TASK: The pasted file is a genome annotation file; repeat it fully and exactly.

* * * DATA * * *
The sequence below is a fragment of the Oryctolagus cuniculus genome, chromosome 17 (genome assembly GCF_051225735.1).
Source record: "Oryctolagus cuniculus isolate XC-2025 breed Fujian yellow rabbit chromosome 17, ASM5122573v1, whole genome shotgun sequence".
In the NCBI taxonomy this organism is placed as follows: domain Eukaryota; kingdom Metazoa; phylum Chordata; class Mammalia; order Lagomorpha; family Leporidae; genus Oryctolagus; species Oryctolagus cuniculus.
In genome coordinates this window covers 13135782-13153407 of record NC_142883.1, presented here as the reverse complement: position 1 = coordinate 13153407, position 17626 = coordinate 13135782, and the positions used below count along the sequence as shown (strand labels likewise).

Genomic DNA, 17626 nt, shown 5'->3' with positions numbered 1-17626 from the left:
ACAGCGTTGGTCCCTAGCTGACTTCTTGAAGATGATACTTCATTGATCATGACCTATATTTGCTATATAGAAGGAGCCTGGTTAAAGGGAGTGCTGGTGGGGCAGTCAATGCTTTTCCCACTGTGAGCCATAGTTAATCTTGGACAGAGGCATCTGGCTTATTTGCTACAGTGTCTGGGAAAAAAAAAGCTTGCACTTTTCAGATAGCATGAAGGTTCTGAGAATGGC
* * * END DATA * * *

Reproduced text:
The sequence below is a fragment of the Oryctolagus cuniculus genome, chromosome 17 (genome assembly GCF_051225735.1).
Source record: "Oryctolagus cuniculus isolate XC-2025 breed Fujian yellow rabbit chromosome 17, ASM5122573v1, whole genome shotgun sequence".
In the NCBI taxonomy this organism is placed as follows: domain Eukaryota; kingdom Metazoa; phylum Chordata; class Mammalia; order Lagomorpha; family Leporidae; genus Oryctolagus; species Oryctolagus cuniculus.
In genome coordinates this window covers 13135782-13153407 of record NC_142883.1, presented here as the reverse complement: position 1 = coordinate 13153407, position 17626 = coordinate 13135782, and the positions used below count along the sequence as shown (strand labels likewise).

Genomic DNA, 17626 nt, shown 5'->3' with positions numbered 1-17626 from the left:
ACAGCGTTGGTCCCTAGCTGACTTCTTGAAGATGATACTTCATTGATCATGACCTATATTTGCTATATAGAAGGAGCCTGGTTAAAGGGAGTGCTGGTGGGGCAGTCAATGCTTTTCCCACTGTGAGCCATAGTTAATCTTGGACAGAGGCATCTGGCTTATTTGCTACAGTGTCTGGGAAAAAAAAAGCTTGCACTTTTCAGATAGCATGAAGGTTCTGAGAATGGC